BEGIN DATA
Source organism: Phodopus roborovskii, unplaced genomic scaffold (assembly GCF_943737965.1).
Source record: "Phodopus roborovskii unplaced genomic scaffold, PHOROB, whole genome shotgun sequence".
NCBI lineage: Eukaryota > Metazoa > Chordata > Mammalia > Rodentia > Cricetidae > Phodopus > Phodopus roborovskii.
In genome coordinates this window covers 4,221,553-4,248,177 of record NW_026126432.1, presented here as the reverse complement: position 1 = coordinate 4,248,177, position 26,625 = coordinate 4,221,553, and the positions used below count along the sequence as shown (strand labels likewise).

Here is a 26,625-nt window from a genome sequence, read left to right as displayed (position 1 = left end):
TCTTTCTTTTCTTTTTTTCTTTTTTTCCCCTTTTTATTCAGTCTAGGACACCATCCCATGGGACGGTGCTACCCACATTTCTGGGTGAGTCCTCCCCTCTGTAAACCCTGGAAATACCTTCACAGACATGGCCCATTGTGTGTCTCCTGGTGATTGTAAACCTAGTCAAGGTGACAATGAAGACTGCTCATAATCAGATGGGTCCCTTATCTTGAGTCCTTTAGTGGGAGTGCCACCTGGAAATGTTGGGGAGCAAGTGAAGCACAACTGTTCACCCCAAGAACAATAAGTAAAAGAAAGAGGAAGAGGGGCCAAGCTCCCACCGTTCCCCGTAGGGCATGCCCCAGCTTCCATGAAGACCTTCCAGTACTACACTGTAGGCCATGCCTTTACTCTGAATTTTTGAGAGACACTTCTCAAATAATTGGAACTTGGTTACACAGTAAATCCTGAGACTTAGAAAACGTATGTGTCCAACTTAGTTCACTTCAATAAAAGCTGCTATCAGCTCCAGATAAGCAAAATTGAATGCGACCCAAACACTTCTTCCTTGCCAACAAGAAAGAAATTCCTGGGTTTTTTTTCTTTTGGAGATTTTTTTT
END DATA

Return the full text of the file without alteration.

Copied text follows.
Source organism: Phodopus roborovskii, unplaced genomic scaffold (assembly GCF_943737965.1).
Source record: "Phodopus roborovskii unplaced genomic scaffold, PHOROB, whole genome shotgun sequence".
NCBI lineage: Eukaryota > Metazoa > Chordata > Mammalia > Rodentia > Cricetidae > Phodopus > Phodopus roborovskii.
In genome coordinates this window covers 4,221,553-4,248,177 of record NW_026126432.1, presented here as the reverse complement: position 1 = coordinate 4,248,177, position 26,625 = coordinate 4,221,553, and the positions used below count along the sequence as shown (strand labels likewise).

Here is a 26,625-nt window from a genome sequence, read left to right as displayed (position 1 = left end):
TCTTTCTTTTCTTTTTTTCTTTTTTTCCCCTTTTTATTCAGTCTAGGACACCATCCCATGGGACGGTGCTACCCACATTTCTGGGTGAGTCCTCCCCTCTGTAAACCCTGGAAATACCTTCACAGACATGGCCCATTGTGTGTCTCCTGGTGATTGTAAACCTAGTCAAGGTGACAATGAAGACTGCTCATAATCAGATGGGTCCCTTATCTTGAGTCCTTTAGTGGGAGTGCCACCTGGAAATGTTGGGGAGCAAGTGAAGCACAACTGTTCACCCCAAGAACAATAAGTAAAAGAAAGAGGAAGAGGGGCCAAGCTCCCACCGTTCCCCGTAGGGCATGCCCCAGCTTCCATGAAGACCTTCCAGTACTACACTGTAGGCCATGCCTTTACTCTGAATTTTTGAGAGACACTTCTCAAATAATTGGAACTTGGTTACACAGTAAATCCTGAGACTTAGAAAACGTATGTGTCCAACTTAGTTCACTTCAATAAAAGCTGCTATCAGCTCCAGATAAGCAAAATTGAATGCGACCCAAACACTTCTTCCTTGCCAACAAGAAAGAAATTCCTGGGTTTTTTTTCTTTTGGAGATTTTTTTT